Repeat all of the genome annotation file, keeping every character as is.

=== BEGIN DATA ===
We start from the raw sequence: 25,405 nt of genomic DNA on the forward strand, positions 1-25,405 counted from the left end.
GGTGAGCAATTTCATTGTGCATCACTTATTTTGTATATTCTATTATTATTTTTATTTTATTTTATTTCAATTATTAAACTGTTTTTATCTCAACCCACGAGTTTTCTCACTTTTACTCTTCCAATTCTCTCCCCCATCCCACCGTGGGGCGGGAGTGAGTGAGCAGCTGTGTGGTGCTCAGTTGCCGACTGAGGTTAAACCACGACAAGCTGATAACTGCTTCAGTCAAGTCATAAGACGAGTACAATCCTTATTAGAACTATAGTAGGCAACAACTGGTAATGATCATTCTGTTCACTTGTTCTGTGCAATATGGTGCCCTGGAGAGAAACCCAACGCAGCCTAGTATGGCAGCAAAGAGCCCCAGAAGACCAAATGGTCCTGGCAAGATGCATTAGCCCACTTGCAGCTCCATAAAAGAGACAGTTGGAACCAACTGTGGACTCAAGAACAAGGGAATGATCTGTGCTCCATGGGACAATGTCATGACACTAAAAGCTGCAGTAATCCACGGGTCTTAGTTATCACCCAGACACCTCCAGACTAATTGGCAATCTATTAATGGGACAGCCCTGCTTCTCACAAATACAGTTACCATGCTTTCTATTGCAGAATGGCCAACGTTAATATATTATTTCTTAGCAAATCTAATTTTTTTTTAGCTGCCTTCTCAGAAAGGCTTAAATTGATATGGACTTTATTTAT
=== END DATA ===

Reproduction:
We start from the raw sequence: 25,405 nt of genomic DNA on the forward strand, positions 1-25,405 counted from the left end.
GGTGAGCAATTTCATTGTGCATCACTTATTTTGTATATTCTATTATTATTTTTATTTTATTTTATTTCAATTATTAAACTGTTTTTATCTCAACCCACGAGTTTTCTCACTTTTACTCTTCCAATTCTCTCCCCCATCCCACCGTGGGGCGGGAGTGAGTGAGCAGCTGTGTGGTGCTCAGTTGCCGACTGAGGTTAAACCACGACAAGCTGATAACTGCTTCAGTCAAGTCATAAGACGAGTACAATCCTTATTAGAACTATAGTAGGCAACAACTGGTAATGATCATTCTGTTCACTTGTTCTGTGCAATATGGTGCCCTGGAGAGAAACCCAACGCAGCCTAGTATGGCAGCAAAGAGCCCCAGAAGACCAAATGGTCCTGGCAAGATGCATTAGCCCACTTGCAGCTCCATAAAAGAGACAGTTGGAACCAACTGTGGACTCAAGAACAAGGGAATGATCTGTGCTCCATGGGACAATGTCATGACACTAAAAGCTGCAGTAATCCACGGGTCTTAGTTATCACCCAGACACCTCCAGACTAATTGGCAATCTATTAATGGGACAGCCCTGCTTCTCACAAATACAGTTACCATGCTTTCTATTGCAGAATGGCCAACGTTAATATATTATTTCTTAGCAAATCTAATTTTTTTTTAGCTGCCTTCTCAGAAAGGCTTAAATTGATATGGACTTTATTTAT